I read something fairly interesting at a family member’s blog about how kids are interacting with technology. This is a particularly interesting topic from my point of view, because I can’t remember a point in time when I wasn’t able to use a computer, I was playing very basic educational games before I could talk, and once I reached ten I was playing video games at every opportunity – and at school it had become strange to not have a typed assignment. This got even worse during high school when the range of things that could be done on the Internet increased rapidly, and I became more and more engrossed in computer games – to the point of using them to escape reality in my mid teenage years.
It’s always fascinated me how quickly children can pick up on how to use technology, I’m certain that at some point in the future I’m going to have to be told how to work something by one of my future kids – and I’m exceptionally technologically literate! And thus is the balance that has to be held – people don’t want to hold their children back (especially since technology is changing and improving so quickly), but there is also the need to let kids be kids, and to allow them to learn about the world, and about life, at the same time as learning to handle technology.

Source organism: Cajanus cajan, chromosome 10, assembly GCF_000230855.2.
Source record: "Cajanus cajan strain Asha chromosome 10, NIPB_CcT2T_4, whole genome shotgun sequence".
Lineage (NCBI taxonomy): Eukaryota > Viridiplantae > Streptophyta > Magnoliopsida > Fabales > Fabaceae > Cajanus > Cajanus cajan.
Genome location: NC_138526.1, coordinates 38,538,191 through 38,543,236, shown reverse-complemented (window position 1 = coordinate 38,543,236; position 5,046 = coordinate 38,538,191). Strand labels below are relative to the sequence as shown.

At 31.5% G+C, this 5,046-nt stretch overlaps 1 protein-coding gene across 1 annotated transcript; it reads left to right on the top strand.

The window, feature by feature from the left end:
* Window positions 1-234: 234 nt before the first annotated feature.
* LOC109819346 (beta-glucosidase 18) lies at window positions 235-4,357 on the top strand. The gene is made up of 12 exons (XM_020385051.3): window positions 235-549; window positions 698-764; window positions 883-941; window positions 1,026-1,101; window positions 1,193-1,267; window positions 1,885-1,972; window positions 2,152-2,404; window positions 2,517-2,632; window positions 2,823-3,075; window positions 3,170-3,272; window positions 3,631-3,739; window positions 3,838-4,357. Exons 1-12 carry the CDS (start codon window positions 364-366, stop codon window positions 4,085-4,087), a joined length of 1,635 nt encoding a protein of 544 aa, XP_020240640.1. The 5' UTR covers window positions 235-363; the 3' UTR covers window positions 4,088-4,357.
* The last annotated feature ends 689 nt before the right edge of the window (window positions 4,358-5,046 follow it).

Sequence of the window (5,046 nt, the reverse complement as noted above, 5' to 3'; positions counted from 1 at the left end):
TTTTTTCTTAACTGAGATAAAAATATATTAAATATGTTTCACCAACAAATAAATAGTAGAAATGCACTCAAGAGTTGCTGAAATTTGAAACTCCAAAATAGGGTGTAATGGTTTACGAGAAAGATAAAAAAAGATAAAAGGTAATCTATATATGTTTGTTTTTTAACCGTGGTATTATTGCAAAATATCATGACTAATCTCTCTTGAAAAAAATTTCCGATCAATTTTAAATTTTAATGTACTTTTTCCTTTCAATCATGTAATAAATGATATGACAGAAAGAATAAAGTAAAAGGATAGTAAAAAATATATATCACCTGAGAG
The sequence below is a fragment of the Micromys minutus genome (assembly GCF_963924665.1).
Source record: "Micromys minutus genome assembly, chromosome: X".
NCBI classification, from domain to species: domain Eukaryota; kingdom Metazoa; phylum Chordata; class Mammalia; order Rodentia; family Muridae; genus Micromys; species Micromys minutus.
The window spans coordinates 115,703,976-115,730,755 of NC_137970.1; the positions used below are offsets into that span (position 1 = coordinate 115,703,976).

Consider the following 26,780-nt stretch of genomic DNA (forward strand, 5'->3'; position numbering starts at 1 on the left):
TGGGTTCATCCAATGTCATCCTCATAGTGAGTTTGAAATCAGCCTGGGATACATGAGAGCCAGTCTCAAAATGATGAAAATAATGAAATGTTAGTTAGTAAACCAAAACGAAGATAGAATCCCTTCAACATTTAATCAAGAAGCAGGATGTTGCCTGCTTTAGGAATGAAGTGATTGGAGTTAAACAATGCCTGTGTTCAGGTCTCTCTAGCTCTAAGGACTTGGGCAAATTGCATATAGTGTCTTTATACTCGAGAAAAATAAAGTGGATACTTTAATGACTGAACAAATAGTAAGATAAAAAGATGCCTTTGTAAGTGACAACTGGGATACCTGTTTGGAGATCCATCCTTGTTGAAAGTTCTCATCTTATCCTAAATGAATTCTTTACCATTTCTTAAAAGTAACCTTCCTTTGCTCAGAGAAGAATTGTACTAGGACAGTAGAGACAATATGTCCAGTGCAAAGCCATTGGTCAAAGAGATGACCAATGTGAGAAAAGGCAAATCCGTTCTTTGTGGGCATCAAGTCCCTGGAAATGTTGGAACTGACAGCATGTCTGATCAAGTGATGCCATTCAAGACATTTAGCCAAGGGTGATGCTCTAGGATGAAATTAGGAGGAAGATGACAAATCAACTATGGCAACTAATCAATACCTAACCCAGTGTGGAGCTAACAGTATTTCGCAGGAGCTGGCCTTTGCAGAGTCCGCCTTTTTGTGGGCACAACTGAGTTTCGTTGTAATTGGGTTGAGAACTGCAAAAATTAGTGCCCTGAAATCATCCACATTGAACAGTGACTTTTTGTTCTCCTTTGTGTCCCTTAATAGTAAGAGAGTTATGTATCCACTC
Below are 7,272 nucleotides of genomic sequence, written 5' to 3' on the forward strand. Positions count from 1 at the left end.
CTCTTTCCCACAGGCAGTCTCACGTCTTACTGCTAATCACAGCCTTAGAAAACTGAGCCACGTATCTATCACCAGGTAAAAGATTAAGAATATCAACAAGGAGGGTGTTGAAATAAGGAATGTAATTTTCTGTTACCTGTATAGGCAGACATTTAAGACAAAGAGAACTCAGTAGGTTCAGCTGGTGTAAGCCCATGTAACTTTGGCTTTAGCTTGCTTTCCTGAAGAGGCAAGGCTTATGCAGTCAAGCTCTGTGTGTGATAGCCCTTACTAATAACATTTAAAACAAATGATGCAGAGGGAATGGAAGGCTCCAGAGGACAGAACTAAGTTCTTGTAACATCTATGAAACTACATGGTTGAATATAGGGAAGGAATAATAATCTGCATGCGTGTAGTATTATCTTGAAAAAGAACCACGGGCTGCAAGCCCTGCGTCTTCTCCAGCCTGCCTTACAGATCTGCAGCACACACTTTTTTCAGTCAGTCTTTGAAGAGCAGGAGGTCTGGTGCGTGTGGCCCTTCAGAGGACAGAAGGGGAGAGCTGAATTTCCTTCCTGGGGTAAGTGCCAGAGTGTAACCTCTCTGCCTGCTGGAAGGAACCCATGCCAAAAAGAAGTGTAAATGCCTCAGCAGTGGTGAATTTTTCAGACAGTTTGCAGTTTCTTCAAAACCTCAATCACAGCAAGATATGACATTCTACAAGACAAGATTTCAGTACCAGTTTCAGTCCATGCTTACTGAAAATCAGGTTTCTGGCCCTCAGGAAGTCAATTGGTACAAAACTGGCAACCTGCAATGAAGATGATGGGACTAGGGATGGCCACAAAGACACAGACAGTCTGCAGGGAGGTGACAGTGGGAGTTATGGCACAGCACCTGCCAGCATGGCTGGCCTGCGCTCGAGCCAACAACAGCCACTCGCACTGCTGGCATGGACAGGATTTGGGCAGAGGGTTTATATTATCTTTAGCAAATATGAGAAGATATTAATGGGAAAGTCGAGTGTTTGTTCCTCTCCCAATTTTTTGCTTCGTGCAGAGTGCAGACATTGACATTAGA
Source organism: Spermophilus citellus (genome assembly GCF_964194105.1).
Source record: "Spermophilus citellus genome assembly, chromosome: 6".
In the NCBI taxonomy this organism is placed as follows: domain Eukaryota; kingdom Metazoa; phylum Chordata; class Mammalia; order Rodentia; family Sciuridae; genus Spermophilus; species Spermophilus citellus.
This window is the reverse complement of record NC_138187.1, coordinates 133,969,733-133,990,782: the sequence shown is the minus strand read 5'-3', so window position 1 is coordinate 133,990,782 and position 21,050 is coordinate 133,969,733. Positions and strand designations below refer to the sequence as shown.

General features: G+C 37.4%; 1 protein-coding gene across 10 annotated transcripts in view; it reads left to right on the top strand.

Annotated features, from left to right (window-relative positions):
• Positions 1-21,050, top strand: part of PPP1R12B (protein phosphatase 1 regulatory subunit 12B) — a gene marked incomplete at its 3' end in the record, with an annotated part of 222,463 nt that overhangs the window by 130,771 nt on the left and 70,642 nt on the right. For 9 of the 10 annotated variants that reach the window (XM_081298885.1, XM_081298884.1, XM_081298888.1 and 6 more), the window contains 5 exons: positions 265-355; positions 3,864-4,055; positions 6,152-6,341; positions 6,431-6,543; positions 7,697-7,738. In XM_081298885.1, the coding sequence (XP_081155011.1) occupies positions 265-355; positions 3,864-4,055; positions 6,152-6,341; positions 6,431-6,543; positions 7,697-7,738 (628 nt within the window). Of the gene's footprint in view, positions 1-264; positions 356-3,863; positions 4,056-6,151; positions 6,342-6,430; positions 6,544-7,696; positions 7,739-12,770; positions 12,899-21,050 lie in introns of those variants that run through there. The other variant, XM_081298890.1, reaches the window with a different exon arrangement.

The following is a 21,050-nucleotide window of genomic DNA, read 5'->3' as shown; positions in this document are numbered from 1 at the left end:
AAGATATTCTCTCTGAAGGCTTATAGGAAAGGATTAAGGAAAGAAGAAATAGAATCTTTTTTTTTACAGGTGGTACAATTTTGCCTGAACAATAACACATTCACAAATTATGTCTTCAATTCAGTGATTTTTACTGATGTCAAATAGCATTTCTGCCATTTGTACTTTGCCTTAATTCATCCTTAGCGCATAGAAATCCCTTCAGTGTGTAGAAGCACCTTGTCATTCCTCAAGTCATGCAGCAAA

When I come to this question (and I’m sure I will), I suppose that I will be grateful to have had the benefit of having almost completely having grown up with computers and the Internet, and as such am aware of the good that technology can have, and also of the issues concerning the use of technology (having been exposed or having suffered through many of them) – especially as I continue becoming introspective and considering the effect my upbringing and choices have had upon the way I’ve turned out. I have the ability to see how my parents handled this, and learn from it (unlike many for whom modern technology only became dominant when they were older), and I am thankful.
Something to think about, isn’t it?